Property damage comes in many forms. Did a pipe burst under your bathtub or by your kitchen sink? Was your roof damaged from hail or a windstorm? Did you sustain Hurricane Irma damage to your home? Did a massive tree fall into your attic? Perhaps you noticed a water spot on your ceiling that wasn’t there previously?
If your answer to any of these questions is yes, then you may have a property insurance claim.
What is a property insurance claim?
A property insurance claim arises when your home (or personal property within your home) is damaged as the result of a covered loss. Your insurance policy decides which events are covered and which events are not covered. It’s necessary to review your insurance policy in its entirety before determining if a claim is covered or not.
What to do if you have a property insurance claim
What should you do when you think that you have a property insurance claim? The following list should guide you through the basics of your obligations; however, you can always call PZ Law Firm, P.A. at 407-500-EZPZ (3979) if you feel like your insurance company is not playing by the rules.
1. Notify your insurance company of property damage
This is very important. An insurance company can NOT pay for damage that it doesn’t know about. This is also a good time to request of copy of your insurance policy (if you don’t already have a copy). Finally, ask your insurance company for the claim number – in case you need to make additional calls to your insurance company.
2. Document your property damage
Take pictures of everything that is damaged. Provide these photographs to your insurance company. Additionally, make a list of costs that you incur related to your damaged home (e.g., hotel, gas, groceries, etc.). Don’t forget to document damage to your personal property, such as clothing, textiles, and/or food. Generally, anything that is not attached to the structure of your home is considered personal property in an insurance context.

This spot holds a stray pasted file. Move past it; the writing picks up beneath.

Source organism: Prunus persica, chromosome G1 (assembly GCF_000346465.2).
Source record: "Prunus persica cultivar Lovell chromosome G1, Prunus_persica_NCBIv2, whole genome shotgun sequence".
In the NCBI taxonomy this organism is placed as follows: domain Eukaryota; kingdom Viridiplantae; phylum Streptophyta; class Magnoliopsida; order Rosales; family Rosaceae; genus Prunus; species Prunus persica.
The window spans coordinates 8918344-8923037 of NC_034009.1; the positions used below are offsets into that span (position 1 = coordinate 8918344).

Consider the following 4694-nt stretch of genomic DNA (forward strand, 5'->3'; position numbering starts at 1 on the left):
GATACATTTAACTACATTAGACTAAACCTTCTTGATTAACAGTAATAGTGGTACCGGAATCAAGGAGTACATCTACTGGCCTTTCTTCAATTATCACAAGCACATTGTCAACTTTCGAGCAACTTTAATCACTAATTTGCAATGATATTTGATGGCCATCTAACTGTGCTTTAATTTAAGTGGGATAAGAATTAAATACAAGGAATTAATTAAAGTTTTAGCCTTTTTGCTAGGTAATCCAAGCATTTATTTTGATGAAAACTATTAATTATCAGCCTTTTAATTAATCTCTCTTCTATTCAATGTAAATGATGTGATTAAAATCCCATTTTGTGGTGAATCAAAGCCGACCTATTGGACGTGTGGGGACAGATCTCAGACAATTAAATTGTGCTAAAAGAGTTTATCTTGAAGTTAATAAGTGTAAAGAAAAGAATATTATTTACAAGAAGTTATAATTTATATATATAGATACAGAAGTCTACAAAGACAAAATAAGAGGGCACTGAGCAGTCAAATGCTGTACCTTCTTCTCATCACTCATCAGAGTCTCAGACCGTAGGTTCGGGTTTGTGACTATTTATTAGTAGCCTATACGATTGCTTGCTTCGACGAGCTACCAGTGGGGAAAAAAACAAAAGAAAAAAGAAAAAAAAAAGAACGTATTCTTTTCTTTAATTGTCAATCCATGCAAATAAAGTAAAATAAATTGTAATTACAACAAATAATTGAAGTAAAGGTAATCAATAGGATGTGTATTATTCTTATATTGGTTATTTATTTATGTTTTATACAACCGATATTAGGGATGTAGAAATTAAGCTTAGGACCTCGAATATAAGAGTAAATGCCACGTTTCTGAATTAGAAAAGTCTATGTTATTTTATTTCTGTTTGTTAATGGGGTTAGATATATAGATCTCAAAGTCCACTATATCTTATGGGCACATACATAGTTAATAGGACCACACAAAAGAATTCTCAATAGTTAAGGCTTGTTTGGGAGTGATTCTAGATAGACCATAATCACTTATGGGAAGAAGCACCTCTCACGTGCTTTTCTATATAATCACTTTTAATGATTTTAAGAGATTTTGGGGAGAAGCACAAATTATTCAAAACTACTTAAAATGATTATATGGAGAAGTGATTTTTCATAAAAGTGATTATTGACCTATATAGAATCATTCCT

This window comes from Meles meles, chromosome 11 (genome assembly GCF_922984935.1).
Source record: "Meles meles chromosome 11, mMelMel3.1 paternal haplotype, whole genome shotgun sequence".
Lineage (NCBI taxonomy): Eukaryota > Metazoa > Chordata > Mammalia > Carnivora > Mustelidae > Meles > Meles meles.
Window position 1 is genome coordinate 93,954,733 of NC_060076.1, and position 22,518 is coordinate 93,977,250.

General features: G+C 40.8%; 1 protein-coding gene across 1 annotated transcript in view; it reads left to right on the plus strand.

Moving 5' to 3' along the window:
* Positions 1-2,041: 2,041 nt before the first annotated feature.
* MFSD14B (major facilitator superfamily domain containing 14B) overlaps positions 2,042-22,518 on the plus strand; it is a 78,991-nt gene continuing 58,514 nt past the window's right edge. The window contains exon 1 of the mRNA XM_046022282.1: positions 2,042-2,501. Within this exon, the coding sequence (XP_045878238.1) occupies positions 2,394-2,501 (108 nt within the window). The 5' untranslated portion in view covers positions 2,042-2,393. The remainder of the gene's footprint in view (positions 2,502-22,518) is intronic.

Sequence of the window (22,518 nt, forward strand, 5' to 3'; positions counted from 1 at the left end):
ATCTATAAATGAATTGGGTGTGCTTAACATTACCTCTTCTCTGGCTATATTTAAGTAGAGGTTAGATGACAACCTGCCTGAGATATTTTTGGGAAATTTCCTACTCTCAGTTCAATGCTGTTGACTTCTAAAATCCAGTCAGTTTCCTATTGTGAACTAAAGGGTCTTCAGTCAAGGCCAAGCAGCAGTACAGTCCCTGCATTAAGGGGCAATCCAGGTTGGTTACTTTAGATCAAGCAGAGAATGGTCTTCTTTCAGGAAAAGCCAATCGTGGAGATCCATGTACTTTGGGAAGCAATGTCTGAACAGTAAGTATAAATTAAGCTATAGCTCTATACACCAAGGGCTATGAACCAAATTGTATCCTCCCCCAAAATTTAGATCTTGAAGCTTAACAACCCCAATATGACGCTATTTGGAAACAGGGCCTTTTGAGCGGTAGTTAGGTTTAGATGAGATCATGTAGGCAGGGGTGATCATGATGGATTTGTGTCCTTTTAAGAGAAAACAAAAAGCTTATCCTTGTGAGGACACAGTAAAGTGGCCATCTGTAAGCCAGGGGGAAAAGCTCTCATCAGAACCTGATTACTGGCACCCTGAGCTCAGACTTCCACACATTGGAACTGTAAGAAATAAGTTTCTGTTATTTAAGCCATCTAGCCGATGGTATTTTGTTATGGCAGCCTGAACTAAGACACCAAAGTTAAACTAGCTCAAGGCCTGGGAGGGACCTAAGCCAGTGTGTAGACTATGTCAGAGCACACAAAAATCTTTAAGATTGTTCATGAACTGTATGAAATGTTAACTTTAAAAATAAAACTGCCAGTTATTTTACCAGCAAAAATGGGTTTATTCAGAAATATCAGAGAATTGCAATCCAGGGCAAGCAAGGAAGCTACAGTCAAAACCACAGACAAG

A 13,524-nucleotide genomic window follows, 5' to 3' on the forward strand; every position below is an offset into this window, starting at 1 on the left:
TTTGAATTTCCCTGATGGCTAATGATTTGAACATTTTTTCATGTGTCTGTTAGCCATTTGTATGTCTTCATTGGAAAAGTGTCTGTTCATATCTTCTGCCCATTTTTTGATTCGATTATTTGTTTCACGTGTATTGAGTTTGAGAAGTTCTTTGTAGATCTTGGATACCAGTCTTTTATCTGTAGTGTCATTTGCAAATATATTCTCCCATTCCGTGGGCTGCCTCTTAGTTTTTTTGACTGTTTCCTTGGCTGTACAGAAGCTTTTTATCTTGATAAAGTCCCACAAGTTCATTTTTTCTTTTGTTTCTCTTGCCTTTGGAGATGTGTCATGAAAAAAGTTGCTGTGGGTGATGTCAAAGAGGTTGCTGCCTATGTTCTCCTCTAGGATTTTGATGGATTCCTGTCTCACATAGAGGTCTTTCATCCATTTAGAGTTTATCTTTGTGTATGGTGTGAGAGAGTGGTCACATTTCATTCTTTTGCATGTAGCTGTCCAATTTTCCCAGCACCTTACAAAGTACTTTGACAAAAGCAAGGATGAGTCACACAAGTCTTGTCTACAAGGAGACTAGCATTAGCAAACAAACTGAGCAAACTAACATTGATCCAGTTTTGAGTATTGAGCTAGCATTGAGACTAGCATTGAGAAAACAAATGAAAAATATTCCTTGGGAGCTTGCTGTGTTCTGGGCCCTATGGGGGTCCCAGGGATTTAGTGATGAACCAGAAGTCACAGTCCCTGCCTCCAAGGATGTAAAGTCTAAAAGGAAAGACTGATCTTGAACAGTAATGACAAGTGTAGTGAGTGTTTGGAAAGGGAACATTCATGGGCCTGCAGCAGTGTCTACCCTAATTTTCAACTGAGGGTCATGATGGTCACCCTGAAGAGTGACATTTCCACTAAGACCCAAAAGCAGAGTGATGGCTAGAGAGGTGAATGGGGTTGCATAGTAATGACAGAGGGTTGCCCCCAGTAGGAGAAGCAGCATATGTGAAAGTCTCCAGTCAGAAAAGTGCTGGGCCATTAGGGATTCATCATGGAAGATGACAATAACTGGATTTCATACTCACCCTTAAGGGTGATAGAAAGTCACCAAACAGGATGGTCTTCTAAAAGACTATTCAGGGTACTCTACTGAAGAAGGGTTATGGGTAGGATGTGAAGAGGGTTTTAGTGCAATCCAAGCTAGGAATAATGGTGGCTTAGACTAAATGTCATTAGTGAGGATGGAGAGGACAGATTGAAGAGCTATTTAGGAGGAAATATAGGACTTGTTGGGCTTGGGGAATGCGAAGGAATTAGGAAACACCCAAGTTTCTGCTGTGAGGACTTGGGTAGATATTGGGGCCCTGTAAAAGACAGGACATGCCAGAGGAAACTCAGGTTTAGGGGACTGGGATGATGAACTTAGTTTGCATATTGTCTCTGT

3. Protect your home from further damage
Your insurance company has 90 days to investigate the property damage at your home. It is your obligation under the insurance policy to protect your home from further property damage. Specifically, that means stopping the leak in your home or placing a tarp over your roof or drying out standing water.
4. Keep a written journal/timeline of your claim
Keeping a record of your claim over time is essential. Be sure to include all communications with your insurance company. As your claim progresses, you will speak to various adjusters, claim(s) handlers, contractors, etc. Insurance companies do this on purpose to make a claim complicated and confusing. A journal/timeline will be crucial if you ultimately have to hire an attorney.
5. Cooperate with your insurance company
Usually, your insurance company will request to inspect the property damage at your home. Provide your insurance company with your list of damaged property and any photographs of the damaged property. Contact an experienced attorney (see #6 below) if/when your insurance company asks you to provide a recorded statement and/or an examination under oath.
6. Contact an experienced property insurance attorney
An experienced property insurance attorney can help you navigate the insurance claim process at little or no cost to you. Our attorneys at PZ Law Firm, P.A. have handled thousands of property insurance claims. Contact us today for a free consultation regarding your claim. If you are wrongfully denied or underpaid by your insurance carrier, Florida law (F.S. 627.428) requires your insurance company to pay your attorney fees and costs.
An insurance claim can be stressful, time-consuming, and confusing. Do not do it alone. The team at PZ Law Firm, P.A. is available to help you through this difficult time. We pride ourselves on providing world-class representation for little or no cost to our clients. We NEVER charge a fee unless you prevail. Make sure that your insurance company is playing by the rules. Call us at (407) 500-EZPZ (3979) today for a free consultation related to your home’s damage.
Disclaimer: This column does not create a client-attorney relationship and is not intended as legal advice. Should you need any legal advice, speak to an attorney who is skilled in the area and jurisdiction you require.